In general, they can perform in front of the camera and not be uptight or self-conscious. They can be good because they don’t come with a lot of hang-ups or a lot of experience. Also, I think it would be hard to maybe use an unknown character to play in a certain way if you’re relying on their “range.” They’re really some of the best actors. They already are the character.

In Beth’s case, she really hadn’t done anything before. She had a little thing in a Tom Ford movie (Nocturnal Animals), but she didn’t have any lines, and I think she told me that she couldn’t remember lines like she can’t do it that way. Although she can sing so she must be able to remember it partly. I guess she was only able to do it in the audition. She couldn’t read from the script and act at the same time. Although she could tell us about the character and she was so funny talking about the role, I just thought, “We’ll make it work,” you know?

They’re really quite different. I think that non-actors are easier to direct. They have nothing else to go on, as where the actors are filtering what you say. You direct them, and they’re considering that, but they also have other ideas, you know? Whereas the non-actors don’t have any other ideas. They just do whatever you say. You make a film where you’re gonna do sixty takes, it’s very hard.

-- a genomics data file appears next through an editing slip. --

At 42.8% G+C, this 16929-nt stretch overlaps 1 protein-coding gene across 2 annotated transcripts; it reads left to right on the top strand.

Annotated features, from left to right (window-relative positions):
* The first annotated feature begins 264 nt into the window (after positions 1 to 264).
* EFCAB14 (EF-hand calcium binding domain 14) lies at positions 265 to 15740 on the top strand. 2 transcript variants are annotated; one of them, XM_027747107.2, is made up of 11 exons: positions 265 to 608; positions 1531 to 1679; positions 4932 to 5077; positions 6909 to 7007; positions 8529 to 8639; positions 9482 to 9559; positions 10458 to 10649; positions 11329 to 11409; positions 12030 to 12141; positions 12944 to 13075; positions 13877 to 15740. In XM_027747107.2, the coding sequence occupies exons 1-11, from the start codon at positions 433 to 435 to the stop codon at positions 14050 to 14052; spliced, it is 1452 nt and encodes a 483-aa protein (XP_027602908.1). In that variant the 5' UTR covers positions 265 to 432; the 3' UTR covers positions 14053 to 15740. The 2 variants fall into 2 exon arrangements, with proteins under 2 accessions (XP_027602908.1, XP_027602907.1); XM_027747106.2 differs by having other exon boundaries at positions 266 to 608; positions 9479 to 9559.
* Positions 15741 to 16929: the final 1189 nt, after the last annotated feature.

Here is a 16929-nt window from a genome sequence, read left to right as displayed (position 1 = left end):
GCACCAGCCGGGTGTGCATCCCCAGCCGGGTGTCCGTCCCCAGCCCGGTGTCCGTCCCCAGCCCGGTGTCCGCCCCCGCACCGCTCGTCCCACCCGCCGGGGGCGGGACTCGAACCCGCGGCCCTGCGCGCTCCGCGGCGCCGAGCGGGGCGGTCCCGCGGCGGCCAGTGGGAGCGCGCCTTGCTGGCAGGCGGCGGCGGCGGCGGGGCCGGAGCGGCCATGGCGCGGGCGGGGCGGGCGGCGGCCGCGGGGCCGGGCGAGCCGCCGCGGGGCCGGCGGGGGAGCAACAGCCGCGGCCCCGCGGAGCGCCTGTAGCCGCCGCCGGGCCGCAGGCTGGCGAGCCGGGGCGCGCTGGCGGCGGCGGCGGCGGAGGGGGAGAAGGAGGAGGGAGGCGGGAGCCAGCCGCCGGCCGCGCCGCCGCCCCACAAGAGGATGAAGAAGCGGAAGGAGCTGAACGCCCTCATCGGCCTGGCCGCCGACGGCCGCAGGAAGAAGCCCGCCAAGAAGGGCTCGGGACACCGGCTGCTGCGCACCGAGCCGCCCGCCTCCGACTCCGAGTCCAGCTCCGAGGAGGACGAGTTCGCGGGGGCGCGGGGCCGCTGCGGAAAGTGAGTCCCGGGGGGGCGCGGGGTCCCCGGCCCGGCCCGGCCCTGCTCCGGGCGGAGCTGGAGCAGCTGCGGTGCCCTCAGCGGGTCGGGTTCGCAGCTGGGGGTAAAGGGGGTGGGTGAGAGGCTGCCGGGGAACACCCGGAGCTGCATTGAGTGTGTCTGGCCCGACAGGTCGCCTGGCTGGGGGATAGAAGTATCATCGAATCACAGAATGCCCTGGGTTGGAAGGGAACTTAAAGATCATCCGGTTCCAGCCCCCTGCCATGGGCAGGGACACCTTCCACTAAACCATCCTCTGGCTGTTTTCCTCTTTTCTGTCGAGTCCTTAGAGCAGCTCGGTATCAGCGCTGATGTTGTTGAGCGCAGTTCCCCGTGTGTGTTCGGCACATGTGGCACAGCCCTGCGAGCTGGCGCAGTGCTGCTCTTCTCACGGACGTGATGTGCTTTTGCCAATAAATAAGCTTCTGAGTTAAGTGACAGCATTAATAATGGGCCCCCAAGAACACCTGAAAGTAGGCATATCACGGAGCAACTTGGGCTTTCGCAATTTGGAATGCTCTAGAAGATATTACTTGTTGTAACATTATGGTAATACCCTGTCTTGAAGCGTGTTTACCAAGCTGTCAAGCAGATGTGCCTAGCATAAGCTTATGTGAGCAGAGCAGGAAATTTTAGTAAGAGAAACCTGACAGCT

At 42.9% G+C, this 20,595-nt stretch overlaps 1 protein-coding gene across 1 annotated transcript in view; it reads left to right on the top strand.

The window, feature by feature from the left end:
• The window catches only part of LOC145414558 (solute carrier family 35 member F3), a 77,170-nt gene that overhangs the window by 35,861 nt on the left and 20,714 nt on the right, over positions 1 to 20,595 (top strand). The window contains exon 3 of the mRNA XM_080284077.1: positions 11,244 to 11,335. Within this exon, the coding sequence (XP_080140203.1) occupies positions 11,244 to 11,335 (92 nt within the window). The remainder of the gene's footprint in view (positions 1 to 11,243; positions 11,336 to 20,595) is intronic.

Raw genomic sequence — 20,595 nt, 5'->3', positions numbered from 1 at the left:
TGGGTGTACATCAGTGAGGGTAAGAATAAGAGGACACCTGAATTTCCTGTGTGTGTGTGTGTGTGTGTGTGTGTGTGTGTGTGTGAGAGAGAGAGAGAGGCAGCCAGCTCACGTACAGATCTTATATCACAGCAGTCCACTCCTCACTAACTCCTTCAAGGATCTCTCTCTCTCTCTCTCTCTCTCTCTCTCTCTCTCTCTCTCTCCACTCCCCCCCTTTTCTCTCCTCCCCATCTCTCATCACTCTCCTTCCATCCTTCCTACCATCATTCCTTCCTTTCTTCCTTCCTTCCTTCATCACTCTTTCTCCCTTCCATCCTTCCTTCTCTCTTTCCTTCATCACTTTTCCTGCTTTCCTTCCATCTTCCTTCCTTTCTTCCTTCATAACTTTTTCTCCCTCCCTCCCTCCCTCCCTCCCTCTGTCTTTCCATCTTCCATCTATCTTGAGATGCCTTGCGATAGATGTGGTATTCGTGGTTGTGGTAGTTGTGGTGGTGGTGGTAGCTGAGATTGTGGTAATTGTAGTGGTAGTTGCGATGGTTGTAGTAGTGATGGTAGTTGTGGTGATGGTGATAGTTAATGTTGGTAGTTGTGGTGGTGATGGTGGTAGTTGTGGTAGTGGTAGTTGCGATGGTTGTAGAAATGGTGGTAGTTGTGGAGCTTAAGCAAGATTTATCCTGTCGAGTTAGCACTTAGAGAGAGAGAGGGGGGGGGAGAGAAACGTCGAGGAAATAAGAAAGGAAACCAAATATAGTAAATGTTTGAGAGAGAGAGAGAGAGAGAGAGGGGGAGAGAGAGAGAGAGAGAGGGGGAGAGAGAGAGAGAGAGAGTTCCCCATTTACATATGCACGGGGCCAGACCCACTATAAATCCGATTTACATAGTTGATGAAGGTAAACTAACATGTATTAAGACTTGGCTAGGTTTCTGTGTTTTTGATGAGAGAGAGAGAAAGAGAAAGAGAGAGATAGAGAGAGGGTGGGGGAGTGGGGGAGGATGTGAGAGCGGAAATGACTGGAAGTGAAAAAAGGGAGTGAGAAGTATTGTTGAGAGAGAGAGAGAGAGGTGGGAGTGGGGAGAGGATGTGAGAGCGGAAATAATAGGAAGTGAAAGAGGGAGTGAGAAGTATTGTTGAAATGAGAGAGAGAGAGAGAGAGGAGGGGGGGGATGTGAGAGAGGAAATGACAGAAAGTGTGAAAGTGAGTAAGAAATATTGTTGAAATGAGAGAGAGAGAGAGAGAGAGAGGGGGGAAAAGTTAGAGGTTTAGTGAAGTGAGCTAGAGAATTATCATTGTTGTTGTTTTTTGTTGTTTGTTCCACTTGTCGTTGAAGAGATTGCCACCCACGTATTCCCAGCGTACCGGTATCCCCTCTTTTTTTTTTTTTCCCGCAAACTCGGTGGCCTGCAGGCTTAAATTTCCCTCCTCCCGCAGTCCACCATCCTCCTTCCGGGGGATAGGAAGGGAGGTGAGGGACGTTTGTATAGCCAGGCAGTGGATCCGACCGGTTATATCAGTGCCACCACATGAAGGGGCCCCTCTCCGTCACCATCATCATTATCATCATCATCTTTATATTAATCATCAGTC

“…[non-actors] really some of the best actors. They already are the character.

Well, I loved Beth Ditto. I’m from the South,. Her character (Reba) reminded me of a distant relative of mine. She really personifies that Southern Lady thing.
I think she was playing…or her inspirations were her mother and her aunt.

Next, I love Udo Kier, and he’s in My Own Private Idaho, of course. I just feel like he’s such a great character just as a person.
Yeah, I’ve known Udo for a while. I met him when I went to the Berlin Film Festival with Mala Noche and it was a very small film and it was my first film festival. He came into this bar, and I was there with the festival director of that particular section and somebody at the table said “Oh, look who just walked in!” Udo was a little drunk and they were already expecting him to come over to our table. I knew him through Andy Warhol’s movies, mostly. I didn’t really know him as a German actor, but as a Warhol actor. I said to him, I have this part, which was in My Own Private Idaho of this German autoparts salesman and he was like, “Oh I will play this!” and I said “Okay great” and I thought to myself “Well, this will never happen.” We’re talking about the film, but it’s too impossible. By the time I make it, who knows when that’ll be? But, when we did do it, we called him and he was still as excited.